NOTE: When the AC denies a request for review on the grounds that the ALJ decision or dismissal was proper, it does not assume jurisdiction.
3. How AC Treats New and Material Evidence
The AC considers evidence that is both new and material. Evidence is new when it is not duplicative, cumulative or repetitive; evidence is material when it affects the ALJ's findings or conclusions and relates to the time period on or before the ALJ's decision. If the AC determines that the additional evidence is not relevant, the evidence is returned to the claimant with a notice of explanation that also advises the claimant of his/her right to file a new application within 6 months for title II or 60 days for title XVI. If a new application is filed within 6 months (60 days for title XVI) of this notice, the date of the request for review will be used as the filing date for the new application.
NOTE: If the ALJ decision was made after:
a NH's insured status expired,
a widow(er)'s prescribed period expires, or
a child attained age 22,
the AC will not consider evidence that pertains to the period after expiration of insured status or prescribed period or attainment of age 22. (The AC will consider evidence received after the ALJ decision if it relates to the period before the ALJ decision.)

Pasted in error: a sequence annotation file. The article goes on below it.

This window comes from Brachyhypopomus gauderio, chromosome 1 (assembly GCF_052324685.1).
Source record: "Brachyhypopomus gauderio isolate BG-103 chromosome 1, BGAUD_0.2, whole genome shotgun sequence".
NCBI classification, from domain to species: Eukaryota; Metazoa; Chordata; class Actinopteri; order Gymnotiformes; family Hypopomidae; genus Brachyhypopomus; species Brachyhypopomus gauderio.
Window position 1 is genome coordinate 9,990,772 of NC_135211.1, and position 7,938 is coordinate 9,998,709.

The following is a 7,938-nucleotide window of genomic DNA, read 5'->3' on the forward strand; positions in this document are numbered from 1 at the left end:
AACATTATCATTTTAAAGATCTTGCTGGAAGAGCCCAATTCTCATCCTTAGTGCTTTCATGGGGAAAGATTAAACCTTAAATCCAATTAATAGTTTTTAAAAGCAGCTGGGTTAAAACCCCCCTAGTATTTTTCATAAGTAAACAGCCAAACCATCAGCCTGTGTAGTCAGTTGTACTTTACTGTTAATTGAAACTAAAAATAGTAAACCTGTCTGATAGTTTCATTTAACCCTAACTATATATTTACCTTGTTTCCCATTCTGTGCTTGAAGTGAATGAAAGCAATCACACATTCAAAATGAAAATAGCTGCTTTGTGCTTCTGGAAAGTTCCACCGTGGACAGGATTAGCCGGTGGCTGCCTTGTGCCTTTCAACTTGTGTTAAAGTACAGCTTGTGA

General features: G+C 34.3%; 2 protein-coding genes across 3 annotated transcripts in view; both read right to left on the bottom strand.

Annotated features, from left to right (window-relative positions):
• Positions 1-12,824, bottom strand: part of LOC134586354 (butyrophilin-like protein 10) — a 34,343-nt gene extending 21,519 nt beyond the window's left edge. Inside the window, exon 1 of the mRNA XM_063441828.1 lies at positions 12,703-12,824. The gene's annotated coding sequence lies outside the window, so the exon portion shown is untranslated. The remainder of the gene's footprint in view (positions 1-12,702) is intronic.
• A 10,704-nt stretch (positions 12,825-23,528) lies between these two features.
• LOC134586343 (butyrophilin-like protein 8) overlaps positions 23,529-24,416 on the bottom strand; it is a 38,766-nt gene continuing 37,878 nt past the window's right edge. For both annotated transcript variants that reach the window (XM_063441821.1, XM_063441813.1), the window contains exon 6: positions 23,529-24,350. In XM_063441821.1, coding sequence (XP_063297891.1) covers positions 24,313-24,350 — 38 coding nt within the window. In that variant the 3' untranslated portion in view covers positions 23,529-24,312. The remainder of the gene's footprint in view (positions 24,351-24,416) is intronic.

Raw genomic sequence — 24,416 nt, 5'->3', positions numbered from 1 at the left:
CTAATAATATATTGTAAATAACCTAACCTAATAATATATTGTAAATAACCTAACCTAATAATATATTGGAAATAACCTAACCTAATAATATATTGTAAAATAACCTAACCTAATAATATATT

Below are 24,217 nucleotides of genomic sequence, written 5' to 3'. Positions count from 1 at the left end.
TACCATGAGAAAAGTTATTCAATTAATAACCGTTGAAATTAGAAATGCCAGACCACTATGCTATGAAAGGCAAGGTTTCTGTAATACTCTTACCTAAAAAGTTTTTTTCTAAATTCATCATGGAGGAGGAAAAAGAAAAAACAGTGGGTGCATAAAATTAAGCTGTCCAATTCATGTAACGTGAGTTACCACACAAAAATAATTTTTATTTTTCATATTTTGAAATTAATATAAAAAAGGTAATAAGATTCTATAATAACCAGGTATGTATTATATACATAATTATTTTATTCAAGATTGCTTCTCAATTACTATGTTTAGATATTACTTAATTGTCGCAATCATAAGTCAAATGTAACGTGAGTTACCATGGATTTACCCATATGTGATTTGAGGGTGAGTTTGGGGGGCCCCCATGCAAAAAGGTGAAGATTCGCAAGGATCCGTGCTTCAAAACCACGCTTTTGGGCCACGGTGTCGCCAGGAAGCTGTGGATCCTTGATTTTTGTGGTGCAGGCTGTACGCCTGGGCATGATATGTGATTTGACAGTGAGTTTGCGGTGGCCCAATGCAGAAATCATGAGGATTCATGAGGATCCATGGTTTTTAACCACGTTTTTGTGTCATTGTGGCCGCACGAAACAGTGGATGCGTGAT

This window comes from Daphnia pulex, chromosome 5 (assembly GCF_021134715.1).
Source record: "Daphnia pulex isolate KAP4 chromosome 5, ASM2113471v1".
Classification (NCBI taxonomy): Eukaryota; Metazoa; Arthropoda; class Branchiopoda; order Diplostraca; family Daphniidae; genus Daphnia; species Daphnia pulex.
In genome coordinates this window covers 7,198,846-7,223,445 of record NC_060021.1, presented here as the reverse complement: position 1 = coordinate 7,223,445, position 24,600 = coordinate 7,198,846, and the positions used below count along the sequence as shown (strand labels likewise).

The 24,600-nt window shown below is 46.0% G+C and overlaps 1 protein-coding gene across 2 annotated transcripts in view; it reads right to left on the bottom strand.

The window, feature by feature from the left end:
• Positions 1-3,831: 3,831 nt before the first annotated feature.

4. AC Action on Own Motion
The AC may review an ALJ's decision or order of dismissal on its own motion within 60 days after the date of the ALJ's decision/dismissal. It considers for own motion review a random sample of unappealed allowances or favorable title II and title XVI disability decisions, and dismissals and decisions referred by effectuating components or the Office of Quality Assurance (OQA). The AC must notify the claimant and representative, if any, when it decides to take own motion review.
5. Paying Interim Benefits in Cases of Delayed Final Decisions
Sections 223(h) and 1631(a)(8) of the Social Security Act state that in cases where the Commissioner has not issued a final decision within 110 days after the date of the ALJ's decision, and the claimant is entitled to title II or title XVI based on disability, such benefits shall be currently paid. See DI 42010.205 and SI 02007.001 for the time period for which interim benefits are paid.
6. Obtaining Evidence from the AC
The claimant may request and receive copies of the documents or other evidence upon which the hearing decision or dismissal was based by writing to:Office of Analytics, Review, and Oversight (OARO), Office of Appellate Operations
5107 Leesburg Pike
Falls Church, VA 22041-3255
The claimant may be asked to pay the costs of providing the copies.
If the AC issues an unfavorable decision or denies the request for review, it will retain the claims folder for 120 days to allow immediate action if the claimant files a civil suit.
See DI 12027.060 for benefit continuation policy.
See GN 03103.260 and SI 04030.060 for the policy on ALJ protest cases.
See DI 42010.205 and SI 02007.001 for the policy on paying interim disability benefits.